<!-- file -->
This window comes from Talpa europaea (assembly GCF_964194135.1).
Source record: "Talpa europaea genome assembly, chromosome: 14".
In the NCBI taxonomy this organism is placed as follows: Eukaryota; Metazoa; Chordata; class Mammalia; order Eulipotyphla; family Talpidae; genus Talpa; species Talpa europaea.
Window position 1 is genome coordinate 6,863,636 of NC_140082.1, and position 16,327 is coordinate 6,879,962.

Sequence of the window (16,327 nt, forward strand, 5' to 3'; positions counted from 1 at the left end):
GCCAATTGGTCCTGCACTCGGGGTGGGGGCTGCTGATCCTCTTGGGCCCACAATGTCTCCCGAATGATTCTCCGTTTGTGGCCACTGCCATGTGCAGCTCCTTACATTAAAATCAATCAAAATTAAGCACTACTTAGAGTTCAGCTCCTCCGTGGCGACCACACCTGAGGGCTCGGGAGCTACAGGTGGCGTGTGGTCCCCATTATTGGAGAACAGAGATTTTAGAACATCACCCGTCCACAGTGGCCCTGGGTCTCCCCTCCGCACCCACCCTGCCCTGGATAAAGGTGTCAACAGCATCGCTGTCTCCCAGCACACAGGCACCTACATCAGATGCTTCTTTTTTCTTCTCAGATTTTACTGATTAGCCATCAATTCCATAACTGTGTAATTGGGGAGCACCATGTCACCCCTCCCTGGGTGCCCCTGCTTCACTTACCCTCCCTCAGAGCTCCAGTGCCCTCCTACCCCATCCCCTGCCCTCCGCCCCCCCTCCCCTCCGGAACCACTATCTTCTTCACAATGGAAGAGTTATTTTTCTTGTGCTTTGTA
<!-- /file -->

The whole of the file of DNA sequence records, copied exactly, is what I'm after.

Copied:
This window comes from Talpa europaea (assembly GCF_964194135.1).
Source record: "Talpa europaea genome assembly, chromosome: 14".
In the NCBI taxonomy this organism is placed as follows: Eukaryota; Metazoa; Chordata; class Mammalia; order Eulipotyphla; family Talpidae; genus Talpa; species Talpa europaea.
Window position 1 is genome coordinate 6,863,636 of NC_140082.1, and position 16,327 is coordinate 6,879,962.

Sequence of the window (16,327 nt, forward strand, 5' to 3'; positions counted from 1 at the left end):
GCCAATTGGTCCTGCACTCGGGGTGGGGGCTGCTGATCCTCTTGGGCCCACAATGTCTCCCGAATGATTCTCCGTTTGTGGCCACTGCCATGTGCAGCTCCTTACATTAAAATCAATCAAAATTAAGCACTACTTAGAGTTCAGCTCCTCCGTGGCGACCACACCTGAGGGCTCGGGAGCTACAGGTGGCGTGTGGTCCCCATTATTGGAGAACAGAGATTTTAGAACATCACCCGTCCACAGTGGCCCTGGGTCTCCCCTCCGCACCCACCCTGCCCTGGATAAAGGTGTCAACAGCATCGCTGTCTCCCAGCACACAGGCACCTACATCAGATGCTTCTTTTTTCTTCTCAGATTTTACTGATTAGCCATCAATTCCATAACTGTGTAATTGGGGAGCACCATGTCACCCCTCCCTGGGTGCCCCTGCTTCACTTACCCTCCCTCAGAGCTCCAGTGCCCTCCTACCCCATCCCCTGCCCTCCGCCCCCCCTCCCCTCCGGAACCACTATCTTCTTCACAATGGAAGAGTTATTTTTCTTGTGCTTTGTA